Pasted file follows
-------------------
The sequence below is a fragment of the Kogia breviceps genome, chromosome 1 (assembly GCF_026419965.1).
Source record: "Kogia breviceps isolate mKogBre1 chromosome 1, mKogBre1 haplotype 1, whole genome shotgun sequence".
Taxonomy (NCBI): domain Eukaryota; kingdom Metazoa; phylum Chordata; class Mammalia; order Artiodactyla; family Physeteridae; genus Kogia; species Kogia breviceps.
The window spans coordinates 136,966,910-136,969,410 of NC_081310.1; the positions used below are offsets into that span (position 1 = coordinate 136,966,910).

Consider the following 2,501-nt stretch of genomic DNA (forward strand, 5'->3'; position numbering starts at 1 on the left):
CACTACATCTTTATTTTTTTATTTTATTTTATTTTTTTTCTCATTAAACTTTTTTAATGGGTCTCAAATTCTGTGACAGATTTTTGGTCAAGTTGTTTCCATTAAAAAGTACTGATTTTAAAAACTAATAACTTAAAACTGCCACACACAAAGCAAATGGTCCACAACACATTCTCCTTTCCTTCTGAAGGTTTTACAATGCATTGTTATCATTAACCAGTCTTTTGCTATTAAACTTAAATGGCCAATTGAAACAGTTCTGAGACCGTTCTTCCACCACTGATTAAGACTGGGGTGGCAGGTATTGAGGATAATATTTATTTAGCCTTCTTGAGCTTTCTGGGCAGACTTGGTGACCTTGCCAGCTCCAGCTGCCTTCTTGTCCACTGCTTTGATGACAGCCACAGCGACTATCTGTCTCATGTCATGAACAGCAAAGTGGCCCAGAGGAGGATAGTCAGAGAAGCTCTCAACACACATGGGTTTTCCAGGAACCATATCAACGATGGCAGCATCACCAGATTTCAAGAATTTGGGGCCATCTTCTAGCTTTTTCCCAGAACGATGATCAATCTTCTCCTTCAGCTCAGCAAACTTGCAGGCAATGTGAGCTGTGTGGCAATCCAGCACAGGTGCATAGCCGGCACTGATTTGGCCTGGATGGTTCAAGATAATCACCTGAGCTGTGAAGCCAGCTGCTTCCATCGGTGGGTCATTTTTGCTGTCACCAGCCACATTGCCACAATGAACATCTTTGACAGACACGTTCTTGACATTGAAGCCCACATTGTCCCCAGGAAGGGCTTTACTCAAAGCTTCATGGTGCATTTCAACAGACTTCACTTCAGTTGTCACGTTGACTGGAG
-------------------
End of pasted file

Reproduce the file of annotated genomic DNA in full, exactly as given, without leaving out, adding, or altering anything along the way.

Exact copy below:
The sequence below is a fragment of the Kogia breviceps genome, chromosome 1 (assembly GCF_026419965.1).
Source record: "Kogia breviceps isolate mKogBre1 chromosome 1, mKogBre1 haplotype 1, whole genome shotgun sequence".
Taxonomy (NCBI): domain Eukaryota; kingdom Metazoa; phylum Chordata; class Mammalia; order Artiodactyla; family Physeteridae; genus Kogia; species Kogia breviceps.
The window spans coordinates 136,966,910-136,969,410 of NC_081310.1; the positions used below are offsets into that span (position 1 = coordinate 136,966,910).

Consider the following 2,501-nt stretch of genomic DNA (forward strand, 5'->3'; position numbering starts at 1 on the left):
CACTACATCTTTATTTTTTTATTTTATTTTATTTTTTTTCTCATTAAACTTTTTTAATGGGTCTCAAATTCTGTGACAGATTTTTGGTCAAGTTGTTTCCATTAAAAAGTACTGATTTTAAAAACTAATAACTTAAAACTGCCACACACAAAGCAAATGGTCCACAACACATTCTCCTTTCCTTCTGAAGGTTTTACAATGCATTGTTATCATTAACCAGTCTTTTGCTATTAAACTTAAATGGCCAATTGAAACAGTTCTGAGACCGTTCTTCCACCACTGATTAAGACTGGGGTGGCAGGTATTGAGGATAATATTTATTTAGCCTTCTTGAGCTTTCTGGGCAGACTTGGTGACCTTGCCAGCTCCAGCTGCCTTCTTGTCCACTGCTTTGATGACAGCCACAGCGACTATCTGTCTCATGTCATGAACAGCAAAGTGGCCCAGAGGAGGATAGTCAGAGAAGCTCTCAACACACATGGGTTTTCCAGGAACCATATCAACGATGGCAGCATCACCAGATTTCAAGAATTTGGGGCCATCTTCTAGCTTTTTCCCAGAACGATGATCAATCTTCTCCTTCAGCTCAGCAAACTTGCAGGCAATGTGAGCTGTGTGGCAATCCAGCACAGGTGCATAGCCGGCACTGATTTGGCCTGGATGGTTCAAGATAATCACCTGAGCTGTGAAGCCAGCTGCTTCCATCGGTGGGTCATTTTTGCTGTCACCAGCCACATTGCCACAATGAACATCTTTGACAGACACGTTCTTGACATTGAAGCCCACATTGTCCCCAGGAAGGGCTTTACTCAAAGCTTCATGGTGCATTTCAACAGACTTCACTTCAGTTGTCACGTTGACTGGAG